The limits of visual identification


As genetic testing has become more common, and there are tests for more and more colors, one thing that has become apparent is that visual identification is not foolproof. Sometimes colors and patterns look alike, but prove to be two different things. The characteristic coloring of the Black Forest Horse is a good example of this.

Many have identified the horse in the picture above as a black silver. He is in fact a chestnut. In his case, there are clues that he is not actually a silver. Although the lighting in the picture makes it less obvious, his coat has red undertones that are more typical of a chestnut than a black-based silver. Even more noticeable is the red coloring at the top of his tail. Visually, it would be possible to guess he is not a silver. There are, however, a lot of Black Forest Horses that don’t give so many clues.


The Black Forest Horse was the subject of a study that determined the stallions currently standing were all genetically chestnut. (Stallions from each of the sire lines can be found here.) Even more interesting, some portion of them carried the rare alternate form of chestnut (ea) previous only known in the Asturcón and other primitive Iberian breeds. There was no correlation between the alternative chestnut allele and the distinctive flaxen-maned liver of the Black Forest Horses, though. Whatever causes the horses to be so dark, and to have such bright, contrasting manes is not currently known. It would be interesting to find out, because the horses have the same look as black silver without some of the downsides. Reports are that the Black Forest Horses keep their contrasting manes and tails over their lifetimes, a claim that is supported by the appearance of many of the older breeding stallions. Silvers, on the other hand, tend to have manes and tails that darken somewhat with age. Perhaps even more appealing, the coloring on the Black Forests is not linked with Multiple Congenital Ocular Anomalies (MCOA, formly known as ASD), an congenital eye defect thought to be caused by a gene residing close to the silver gene.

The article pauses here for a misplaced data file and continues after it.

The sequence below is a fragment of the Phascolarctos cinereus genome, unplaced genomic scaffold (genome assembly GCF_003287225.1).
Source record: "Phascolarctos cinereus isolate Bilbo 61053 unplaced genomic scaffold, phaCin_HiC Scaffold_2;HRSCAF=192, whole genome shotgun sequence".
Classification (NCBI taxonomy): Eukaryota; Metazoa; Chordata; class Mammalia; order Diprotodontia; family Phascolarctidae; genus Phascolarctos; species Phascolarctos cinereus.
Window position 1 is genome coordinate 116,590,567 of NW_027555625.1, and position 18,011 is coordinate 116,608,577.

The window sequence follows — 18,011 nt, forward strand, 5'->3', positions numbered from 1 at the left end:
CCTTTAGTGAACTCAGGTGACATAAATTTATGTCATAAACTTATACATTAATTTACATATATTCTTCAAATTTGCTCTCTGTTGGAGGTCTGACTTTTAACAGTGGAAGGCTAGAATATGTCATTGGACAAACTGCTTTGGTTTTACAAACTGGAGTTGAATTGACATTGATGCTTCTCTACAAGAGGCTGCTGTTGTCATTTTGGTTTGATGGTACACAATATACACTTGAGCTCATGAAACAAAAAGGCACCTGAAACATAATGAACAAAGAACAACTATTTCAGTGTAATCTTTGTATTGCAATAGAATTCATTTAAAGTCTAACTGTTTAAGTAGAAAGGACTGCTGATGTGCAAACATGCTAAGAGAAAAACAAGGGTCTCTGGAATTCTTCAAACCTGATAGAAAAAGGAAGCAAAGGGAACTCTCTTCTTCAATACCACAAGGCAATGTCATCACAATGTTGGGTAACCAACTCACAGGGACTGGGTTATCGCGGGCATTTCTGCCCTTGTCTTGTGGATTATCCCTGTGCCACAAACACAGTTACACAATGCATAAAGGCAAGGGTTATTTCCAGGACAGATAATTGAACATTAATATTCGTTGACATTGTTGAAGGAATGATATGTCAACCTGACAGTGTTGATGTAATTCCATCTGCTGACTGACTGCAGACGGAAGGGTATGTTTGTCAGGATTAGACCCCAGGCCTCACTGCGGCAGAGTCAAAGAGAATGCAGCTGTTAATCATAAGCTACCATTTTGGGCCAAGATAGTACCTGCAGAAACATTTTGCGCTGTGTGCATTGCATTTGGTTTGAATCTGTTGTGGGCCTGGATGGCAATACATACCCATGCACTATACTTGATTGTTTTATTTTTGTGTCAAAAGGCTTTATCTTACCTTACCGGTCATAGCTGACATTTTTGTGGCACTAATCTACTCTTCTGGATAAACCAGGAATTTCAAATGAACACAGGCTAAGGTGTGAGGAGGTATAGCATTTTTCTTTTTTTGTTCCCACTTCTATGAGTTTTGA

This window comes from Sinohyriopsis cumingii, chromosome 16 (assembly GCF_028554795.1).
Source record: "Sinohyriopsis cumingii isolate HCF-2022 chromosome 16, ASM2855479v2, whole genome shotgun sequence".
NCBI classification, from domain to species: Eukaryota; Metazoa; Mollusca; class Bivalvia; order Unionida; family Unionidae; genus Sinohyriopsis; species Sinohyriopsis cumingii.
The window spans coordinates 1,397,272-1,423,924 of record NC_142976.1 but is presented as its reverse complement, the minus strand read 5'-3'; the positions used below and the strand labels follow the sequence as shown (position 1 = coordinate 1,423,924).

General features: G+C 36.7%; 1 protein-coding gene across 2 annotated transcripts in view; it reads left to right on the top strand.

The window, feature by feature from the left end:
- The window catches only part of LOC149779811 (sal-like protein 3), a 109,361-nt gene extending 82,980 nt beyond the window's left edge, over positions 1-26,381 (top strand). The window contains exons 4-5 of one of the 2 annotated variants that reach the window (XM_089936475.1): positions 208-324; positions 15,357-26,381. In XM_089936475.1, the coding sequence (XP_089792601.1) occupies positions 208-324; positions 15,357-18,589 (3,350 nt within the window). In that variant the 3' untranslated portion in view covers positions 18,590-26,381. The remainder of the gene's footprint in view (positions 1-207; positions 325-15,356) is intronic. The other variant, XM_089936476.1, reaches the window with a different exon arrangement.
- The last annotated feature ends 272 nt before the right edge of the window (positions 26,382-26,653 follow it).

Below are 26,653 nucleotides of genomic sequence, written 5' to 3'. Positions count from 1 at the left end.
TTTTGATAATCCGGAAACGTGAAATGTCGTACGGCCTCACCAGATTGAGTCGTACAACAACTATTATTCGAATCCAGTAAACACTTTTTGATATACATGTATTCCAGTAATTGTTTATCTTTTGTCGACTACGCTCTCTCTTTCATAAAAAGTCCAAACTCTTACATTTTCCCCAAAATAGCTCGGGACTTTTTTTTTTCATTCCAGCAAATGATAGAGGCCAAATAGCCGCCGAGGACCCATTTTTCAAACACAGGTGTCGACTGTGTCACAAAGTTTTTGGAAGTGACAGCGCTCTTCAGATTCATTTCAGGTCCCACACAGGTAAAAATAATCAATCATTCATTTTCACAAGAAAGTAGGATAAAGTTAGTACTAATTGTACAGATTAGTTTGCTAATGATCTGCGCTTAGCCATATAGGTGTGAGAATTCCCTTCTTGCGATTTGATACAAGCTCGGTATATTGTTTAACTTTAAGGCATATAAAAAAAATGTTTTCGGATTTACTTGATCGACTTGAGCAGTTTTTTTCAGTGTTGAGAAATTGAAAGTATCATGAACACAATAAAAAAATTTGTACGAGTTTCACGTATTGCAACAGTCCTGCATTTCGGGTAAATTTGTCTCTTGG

As more tests are developed, we are likely to find more and more of these look-alike colors and patterns. In the meantime, it is still fun to speculate about what might be found!

(All pictures in this post come from Wikimedia Commons.)

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4 Responses to The limits of visual identification

  1. jamie coughlin October 22, 2011 at 6:08 pm #

    They are beautiful! They are like the Morgan horses we called black chestnuts, are those horses carrying the alternate chestnut?

  2. jamie coughlin October 22, 2011 at 6:09 pm #

    Oops, I guess at least they aren’t known to be! =)

  3. Kirsten July 10, 2012 at 3:46 am #

    Are noriker’s like this too? and what about rocky mountain horses?

    • The Equine Tapestry July 10, 2012 at 5:42 am #

      Dr. Sponenberg has said that the Noriker in his book has a red silver relative, which would mean that some of those are silver. I suspect, though, that a lot of what has been assumed to be silver in Norikers may not be, since the Noriker and the Black Forest Horse are closely related.

      The Rocky Mountain Horses are silvers.